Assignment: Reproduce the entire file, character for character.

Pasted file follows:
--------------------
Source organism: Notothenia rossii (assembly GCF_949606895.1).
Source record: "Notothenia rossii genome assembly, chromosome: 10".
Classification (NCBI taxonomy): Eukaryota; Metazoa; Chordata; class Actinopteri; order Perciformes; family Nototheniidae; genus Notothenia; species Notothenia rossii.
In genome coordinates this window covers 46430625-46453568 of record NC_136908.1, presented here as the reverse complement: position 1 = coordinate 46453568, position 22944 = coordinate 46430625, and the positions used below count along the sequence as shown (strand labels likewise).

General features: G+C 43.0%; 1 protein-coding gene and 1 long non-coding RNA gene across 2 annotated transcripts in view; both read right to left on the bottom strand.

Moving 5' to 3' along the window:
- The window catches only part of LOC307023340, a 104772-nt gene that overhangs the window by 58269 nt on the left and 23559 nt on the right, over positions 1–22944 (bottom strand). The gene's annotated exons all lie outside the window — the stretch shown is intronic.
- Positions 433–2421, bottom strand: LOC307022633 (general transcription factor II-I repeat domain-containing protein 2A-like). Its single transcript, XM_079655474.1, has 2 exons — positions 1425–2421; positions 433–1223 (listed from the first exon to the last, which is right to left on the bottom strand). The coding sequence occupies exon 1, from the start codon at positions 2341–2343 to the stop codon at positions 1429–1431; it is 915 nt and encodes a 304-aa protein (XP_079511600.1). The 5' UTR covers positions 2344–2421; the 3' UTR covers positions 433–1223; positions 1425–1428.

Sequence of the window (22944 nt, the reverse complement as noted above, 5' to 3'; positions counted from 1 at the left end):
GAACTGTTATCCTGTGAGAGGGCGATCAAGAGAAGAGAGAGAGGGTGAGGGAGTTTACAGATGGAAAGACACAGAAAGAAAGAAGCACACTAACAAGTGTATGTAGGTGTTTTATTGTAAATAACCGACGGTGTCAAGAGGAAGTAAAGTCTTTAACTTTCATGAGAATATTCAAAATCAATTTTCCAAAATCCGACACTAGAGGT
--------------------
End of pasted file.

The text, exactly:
Source organism: Notothenia rossii (assembly GCF_949606895.1).
Source record: "Notothenia rossii genome assembly, chromosome: 10".
Classification (NCBI taxonomy): Eukaryota; Metazoa; Chordata; class Actinopteri; order Perciformes; family Nototheniidae; genus Notothenia; species Notothenia rossii.
In genome coordinates this window covers 46430625-46453568 of record NC_136908.1, presented here as the reverse complement: position 1 = coordinate 46453568, position 22944 = coordinate 46430625, and the positions used below count along the sequence as shown (strand labels likewise).

General features: G+C 43.0%; 1 protein-coding gene and 1 long non-coding RNA gene across 2 annotated transcripts in view; both read right to left on the bottom strand.

Moving 5' to 3' along the window:
- The window catches only part of LOC307023340, a 104772-nt gene that overhangs the window by 58269 nt on the left and 23559 nt on the right, over positions 1–22944 (bottom strand). The gene's annotated exons all lie outside the window — the stretch shown is intronic.
- Positions 433–2421, bottom strand: LOC307022633 (general transcription factor II-I repeat domain-containing protein 2A-like). Its single transcript, XM_079655474.1, has 2 exons — positions 1425–2421; positions 433–1223 (listed from the first exon to the last, which is right to left on the bottom strand). The coding sequence occupies exon 1, from the start codon at positions 2341–2343 to the stop codon at positions 1429–1431; it is 915 nt and encodes a 304-aa protein (XP_079511600.1). The 5' UTR covers positions 2344–2421; the 3' UTR covers positions 433–1223; positions 1425–1428.

Sequence of the window (22944 nt, the reverse complement as noted above, 5' to 3'; positions counted from 1 at the left end):
GAACTGTTATCCTGTGAGAGGGCGATCAAGAGAAGAGAGAGAGGGTGAGGGAGTTTACAGATGGAAAGACACAGAAAGAAAGAAGCACACTAACAAGTGTATGTAGGTGTTTTATTGTAAATAACCGACGGTGTCAAGAGGAAGTAAAGTCTTTAACTTTCATGAGAATATTCAAAATCAATTTTCCAAAATCCGACACTAGAGGT